Food & Drink: A ruse by any other name: Will calling monosodium glutamate by its Japanese name improve its image? asks Michael Bateman

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The Independent Culture
MONOSODIUM glutamate, or MSG, has as many aliases as a bank robber. It also goes under the name of Accent and Ve-Tsin, Mejing and Ajinomoto. Chemists know it as sodium hydrogen L-glutamate, a form of glutamic acid extracted from proteins, common in plant and animal tissues. Mother's milk, for example, is high in glutamates.

Yet few entries in the dictionary of food additives arouse quite as much hostility as MSG, used to heighten flavour in snacks and crisps, stock cubes and packet soups, canned meat and vegetables. People cannot help associating it with Chinese Restaurant Syndrome, characterised by palpitations of the heart, dizziness, nausea, fainting, muscle pains and numbness, cold sweat around the face and armpits, vice-like headaches, migraine symptoms. Some food critics also complain that MSG is used excessively to lift cheap ingredients that have the fresh flavour knocked out of them during food processing.

The Glutamate Information Bureau in London, entrusted with improving public perception of this most unpopular additive, has come up with yet another alias. It prefers to call MSG by its Japanese name, umami - which means 'deliciousness'. In fact, the bureau's sister organisation in America already calls itself the Umami Information Centre.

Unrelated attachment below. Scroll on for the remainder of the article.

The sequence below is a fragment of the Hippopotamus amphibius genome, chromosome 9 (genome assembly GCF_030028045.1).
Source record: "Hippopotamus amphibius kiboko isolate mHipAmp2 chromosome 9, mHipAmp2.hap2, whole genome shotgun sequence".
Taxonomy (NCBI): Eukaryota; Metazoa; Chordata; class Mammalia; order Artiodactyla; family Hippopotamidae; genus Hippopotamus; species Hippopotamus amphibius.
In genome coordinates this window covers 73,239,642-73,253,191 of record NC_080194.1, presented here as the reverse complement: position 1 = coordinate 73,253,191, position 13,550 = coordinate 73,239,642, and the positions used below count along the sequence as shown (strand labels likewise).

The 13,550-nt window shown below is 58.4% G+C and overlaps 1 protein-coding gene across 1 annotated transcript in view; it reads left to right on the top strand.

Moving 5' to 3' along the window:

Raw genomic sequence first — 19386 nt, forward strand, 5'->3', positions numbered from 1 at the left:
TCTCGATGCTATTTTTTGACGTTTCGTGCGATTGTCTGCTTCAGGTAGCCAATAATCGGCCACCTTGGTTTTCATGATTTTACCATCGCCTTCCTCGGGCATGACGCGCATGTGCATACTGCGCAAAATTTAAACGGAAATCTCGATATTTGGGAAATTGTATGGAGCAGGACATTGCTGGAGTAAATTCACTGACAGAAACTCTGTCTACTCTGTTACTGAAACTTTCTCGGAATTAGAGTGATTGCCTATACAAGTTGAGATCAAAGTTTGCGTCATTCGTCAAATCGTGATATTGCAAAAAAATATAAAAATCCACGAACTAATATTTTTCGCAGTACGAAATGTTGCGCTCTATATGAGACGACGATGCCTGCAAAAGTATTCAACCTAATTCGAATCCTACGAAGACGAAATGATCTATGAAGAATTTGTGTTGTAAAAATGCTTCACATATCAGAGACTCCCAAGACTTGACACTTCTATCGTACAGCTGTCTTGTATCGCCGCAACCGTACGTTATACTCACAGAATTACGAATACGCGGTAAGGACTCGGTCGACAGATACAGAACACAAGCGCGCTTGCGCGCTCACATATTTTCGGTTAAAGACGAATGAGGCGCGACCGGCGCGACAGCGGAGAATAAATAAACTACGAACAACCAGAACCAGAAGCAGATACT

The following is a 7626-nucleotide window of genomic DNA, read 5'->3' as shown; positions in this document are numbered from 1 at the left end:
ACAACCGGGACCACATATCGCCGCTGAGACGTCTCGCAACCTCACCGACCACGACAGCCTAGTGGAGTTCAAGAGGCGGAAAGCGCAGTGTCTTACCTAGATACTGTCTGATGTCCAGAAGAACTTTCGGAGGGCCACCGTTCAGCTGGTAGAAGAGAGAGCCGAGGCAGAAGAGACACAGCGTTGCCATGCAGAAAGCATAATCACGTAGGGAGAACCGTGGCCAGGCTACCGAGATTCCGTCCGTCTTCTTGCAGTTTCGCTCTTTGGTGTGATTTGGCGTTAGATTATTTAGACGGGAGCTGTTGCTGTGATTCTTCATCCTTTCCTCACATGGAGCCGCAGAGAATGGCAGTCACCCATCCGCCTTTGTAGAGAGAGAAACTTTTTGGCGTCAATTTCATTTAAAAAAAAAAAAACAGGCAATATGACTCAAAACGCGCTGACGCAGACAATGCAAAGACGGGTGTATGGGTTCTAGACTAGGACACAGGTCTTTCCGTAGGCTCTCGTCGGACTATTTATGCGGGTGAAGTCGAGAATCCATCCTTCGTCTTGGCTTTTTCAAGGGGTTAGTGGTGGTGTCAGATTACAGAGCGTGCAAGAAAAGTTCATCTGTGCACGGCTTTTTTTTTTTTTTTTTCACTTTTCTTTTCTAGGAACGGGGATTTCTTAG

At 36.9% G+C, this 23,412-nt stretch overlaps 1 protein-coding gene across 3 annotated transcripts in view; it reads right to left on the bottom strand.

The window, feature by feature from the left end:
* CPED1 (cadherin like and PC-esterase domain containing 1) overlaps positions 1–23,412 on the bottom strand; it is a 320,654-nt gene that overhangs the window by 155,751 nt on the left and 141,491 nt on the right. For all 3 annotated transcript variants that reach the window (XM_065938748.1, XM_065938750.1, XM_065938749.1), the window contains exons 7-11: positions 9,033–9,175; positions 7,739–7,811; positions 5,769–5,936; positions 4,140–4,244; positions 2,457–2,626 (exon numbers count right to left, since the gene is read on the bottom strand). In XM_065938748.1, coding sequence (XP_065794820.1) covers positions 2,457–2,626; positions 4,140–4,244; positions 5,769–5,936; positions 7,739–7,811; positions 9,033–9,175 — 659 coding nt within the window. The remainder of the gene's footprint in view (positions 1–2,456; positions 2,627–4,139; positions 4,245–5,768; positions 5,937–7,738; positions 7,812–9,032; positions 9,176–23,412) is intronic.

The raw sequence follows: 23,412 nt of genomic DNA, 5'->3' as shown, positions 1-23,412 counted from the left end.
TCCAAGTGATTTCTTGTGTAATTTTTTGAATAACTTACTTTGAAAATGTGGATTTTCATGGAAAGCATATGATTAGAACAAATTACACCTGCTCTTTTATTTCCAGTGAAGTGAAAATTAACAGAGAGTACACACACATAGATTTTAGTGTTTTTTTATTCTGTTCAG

It may sound like a damage limitation exercise, but the bureau's message is not just one of semantics. MSG, it points out, has been passed as safe by everyone - the British and American governments, the EC, the World Health Organisation and the United Nations Food and Agriculture Organisation. The food critics are not right, the bureau maintains, when they say MSG can be used to disguise second-rate food. Used like sugar and salt to heighten flavour, MSG cannot improve poor ingredients. It can only enhance good ones.

The Chinese Restaurant Syndrome (CRS) has been more difficult to refute, especially among people who have suffered from it. As long ago as 1968, Dr Lee Ho Man Kwok singled out the excess use of MSG in Chinese kitchens as the cause of palpitations and headaches, which he called the Chinese Restaurant Syndrome. It was also known as Kwok's disease. In London, hospitals closest to Chinatown in Soho confirmed that they often had patients coming to them after Chinese meals, complaining of these symptoms.

Must be some mistake, says the bureau. Tests in America among people claiming to be susceptible to CRS have shown they responded in a similar way to other foods such as tomatoes, oranges and coffee, suggesting they were probably hyper-allergenic types.

It is the glutamic acid in many foods that produces the savoury taste the Japanese refer to as umami. In the West, we generally accept that the taste buds discriminate between four basic flavours - sweet, sour, salt and bitter. The Japanese regard umami as a fifth flavour. Sensed by taste buds at the back of the mouth, it is essentially the flavour of a salty meat stock or broth. They have known it for centuries through the seaweed laminaria japonica, added to soups to heighten flavours. In 1908 Professor Kikunae Ikeda isolated the active chemical as monosodium glutamate, and since then it has been increasingly available in powder form.